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Blast from the past

  • Blast from the past
  • Blast from the past

This is my Wollemi pine, showing detail of foliage and profile. It has done really well and went through the 2010/11 winter having just been planted, then flattened in all that snow, but thankfully sprung back once I found it and released it. Interestly, it is not the most ancient tree I have, I also have a Ginkgo, obviously a relic species, but less obviously I also have a Sciadopitys, an Umbrella pine from Japa, not uncommon I know, but this lovely little tree is also a relic species from the Triassic, or even earlier. Like the Ginkgo it has outlived its pests and diseases, they are long extinct, and when the Wollemi and Monkey puzzles were just starting up in the jurassic, the Sciadopitaceae were already in decline. Now this is one living fossil!!

Comments (10)

  1. Grower

    Paul & Valerie Guppy

    We also bought a Wollemi pine when they were first for sale in our garden centre about six or seven years ago.The original tree has now got cones on it and is about 9ft tall.Paul has taken some cuttings and the one that has done really well is now a couple of feet tall and will be planted out in the Autumn.We noticed that although they were £100 when first for sale ,they ended up being sold off at £10.I presume either most people didn't realise what wonderful things they are, or they were just too expensive for them.

  2. Grower

    Paul & Valerie Guppy

    By "our" .I mean our local garden centre.

  3. Grower

    Jeremy Wright

    Nice piece Rob. I have still not got a Wollemi pine and would like to get one.

    Paul - do let me know if they are still £10! The discovery of the Wollemi is a great story. Another tree with an amazing story and even stranger growth form is Pseudopanax ferox - positively the ugliest young tree you'll find. I love it!

  4. Grower

    Paul & Valerie Guppy

    No sorry Rob they were sold off at £10 ages ago.

  5. Grower

    Rob Johnson, Green & Furry pet and garden care

    No worries, this was a daily mail special offer, 2for£48 or so, the other was planted in on of my clients gardens but as it got chomped by the local renegade cows, it is no longer with us. Those cones are pollen cones, or at least on mine they are. To think the whole of The Austrialian continent is covered in ' Dilwynites' pollen grains. It was once thought this was ancient lauraceae taxa, but when they matched it with Wollemi pollen there was left no doubt, Wollemia, or pseudoaraucaria as it was sometimes referred to in fossil form was not only once all over Austrailia, but also well into the Antarctic continent too, and this is the place where they think like many other Autralasian plants it originated, so please don't just look at the dear old wollemi pine as a novelty, we are honoured to be able to grow it given its history, just an added bonus that it is hardy-ish in the UK, only a very hard winter would kill it. I also have a couple of Austrialian cycads in the greenhouse they hardly ever grow much but always look fresh in the Unheated greenhouse, they seem very tough although as far as a living fossil is concerned, well I recently read the modern cycad family may be only as little as 3 million years old or so, well that blows the theory that cycads were once dinosaur food!!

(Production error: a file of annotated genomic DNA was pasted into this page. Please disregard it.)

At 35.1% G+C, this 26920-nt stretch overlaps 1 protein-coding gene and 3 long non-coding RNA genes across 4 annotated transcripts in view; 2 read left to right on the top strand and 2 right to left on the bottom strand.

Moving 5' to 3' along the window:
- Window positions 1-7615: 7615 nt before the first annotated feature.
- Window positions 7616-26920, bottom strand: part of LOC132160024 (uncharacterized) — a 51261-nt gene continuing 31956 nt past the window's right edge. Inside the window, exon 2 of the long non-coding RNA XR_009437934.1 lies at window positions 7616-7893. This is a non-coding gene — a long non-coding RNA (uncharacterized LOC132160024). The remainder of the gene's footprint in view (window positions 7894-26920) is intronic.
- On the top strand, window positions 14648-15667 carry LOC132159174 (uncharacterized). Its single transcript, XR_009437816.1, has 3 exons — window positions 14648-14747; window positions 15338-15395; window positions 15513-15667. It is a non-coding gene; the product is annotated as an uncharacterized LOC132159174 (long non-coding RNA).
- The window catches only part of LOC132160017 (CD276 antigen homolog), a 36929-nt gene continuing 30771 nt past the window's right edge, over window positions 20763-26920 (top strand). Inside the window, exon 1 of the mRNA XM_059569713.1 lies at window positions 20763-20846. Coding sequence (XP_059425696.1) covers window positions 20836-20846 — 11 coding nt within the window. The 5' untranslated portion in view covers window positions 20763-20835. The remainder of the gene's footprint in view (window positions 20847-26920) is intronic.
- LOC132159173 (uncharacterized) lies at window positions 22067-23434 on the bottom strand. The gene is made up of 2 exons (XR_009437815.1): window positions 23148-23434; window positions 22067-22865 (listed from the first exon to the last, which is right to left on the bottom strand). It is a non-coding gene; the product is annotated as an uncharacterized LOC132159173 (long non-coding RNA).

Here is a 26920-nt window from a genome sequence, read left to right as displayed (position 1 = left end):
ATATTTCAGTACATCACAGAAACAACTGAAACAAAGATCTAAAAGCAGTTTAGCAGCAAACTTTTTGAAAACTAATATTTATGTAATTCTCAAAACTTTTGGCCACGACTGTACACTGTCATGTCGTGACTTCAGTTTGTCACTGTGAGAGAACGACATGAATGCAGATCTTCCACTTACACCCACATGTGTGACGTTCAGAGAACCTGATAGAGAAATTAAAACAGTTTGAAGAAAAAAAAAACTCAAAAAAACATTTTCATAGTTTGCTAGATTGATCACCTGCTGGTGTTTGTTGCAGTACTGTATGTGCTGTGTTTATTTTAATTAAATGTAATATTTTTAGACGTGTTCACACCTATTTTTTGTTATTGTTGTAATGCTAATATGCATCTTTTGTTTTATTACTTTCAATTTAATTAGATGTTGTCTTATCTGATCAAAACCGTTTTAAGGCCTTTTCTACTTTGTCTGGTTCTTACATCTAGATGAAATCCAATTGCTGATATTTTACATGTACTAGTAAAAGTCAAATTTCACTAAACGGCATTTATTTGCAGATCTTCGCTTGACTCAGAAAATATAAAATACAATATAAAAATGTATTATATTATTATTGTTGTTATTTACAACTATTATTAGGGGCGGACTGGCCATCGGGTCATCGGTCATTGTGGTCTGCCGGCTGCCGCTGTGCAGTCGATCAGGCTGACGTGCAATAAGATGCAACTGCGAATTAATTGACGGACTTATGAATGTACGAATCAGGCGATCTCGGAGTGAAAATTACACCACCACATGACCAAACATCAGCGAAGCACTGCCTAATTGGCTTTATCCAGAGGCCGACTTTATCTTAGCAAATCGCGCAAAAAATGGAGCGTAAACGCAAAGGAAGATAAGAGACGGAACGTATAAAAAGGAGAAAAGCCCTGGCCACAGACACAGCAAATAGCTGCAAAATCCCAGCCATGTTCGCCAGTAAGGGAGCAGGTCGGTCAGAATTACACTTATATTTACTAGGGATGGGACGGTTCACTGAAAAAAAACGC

Out of interest, I was in the garden just now at half light, and noticed the azara serrata bush is covered in white berries, I have never seen that before, I will get some photos.

  6. Grower

    Rob Johnson, Green & Furry pet and garden care

    Sorry, correction, araucarioides, not pseudoaraucaria which reminds me,pseudopanax, ferox I haven't got doesn't sound nice though, crassifolia I do have and though not dissimilar it is very attractive. They are known as lancewoods in New Zealand. I aso have one called 'sabre', looks a bit like an oleander without flowers in an attractive sort of way, both are hardy here.P lessertii less hardy but still ok here and hates the greenhouse in winter, so just as well really.

  7. Grower

    Jeremy Wright

    Yes I have P. crassifolia and P. sabre too. Oleander without the flowers is a good description! The thing about P. ferox is that when it matures it then transforms into a charming, more normal looking tree with round soft leaves. For a long time the young and mature versions were thought to be two different species altogether because they are so different.

  8. Grower

    Rob Johnson, Green & Furry pet and garden care

    My crassifolia is about 15ft or so and the leaves have become a lot smaller. The houpara(p. Lessonii), has these softer leaves, Called the five finger it looks very different, but not considered hardy. I saw lessonii 'gold splash' in a planting on Grange over sands prom, near where I come from, it is very mild up there and tender plants grow between the paving stones. I have also noticed what looks like a second specie of herbaceous aralia I have grown from 'ginseng' seed as I received them.this one is only small as yet, but already is exhibiting small black berries. Something the large one doesn't posess.

  9. Grower

    Rob Johnson, Green & Furry pet and garden care

    Speaking of araliaceae, I have A tetrapanax papyrifera 'Rex' That I have kept prisoner in a small pot so far. I can't work out where to release it. This thing is enormous like gunnera on steroids, thuogh my gunnera flava just spreads on wet concrete under the back window a few inches high, best to know your gunneras when planting, certainly mistakes may become confusing to say the least.

  10. Grower

    Rob Johnson, Green & Furry pet and garden care

    My gunnera flava covering nothing more then wet concrete, I tried it in the garden and it disappeared, aren't these plants odd!!

    • Blast from the past

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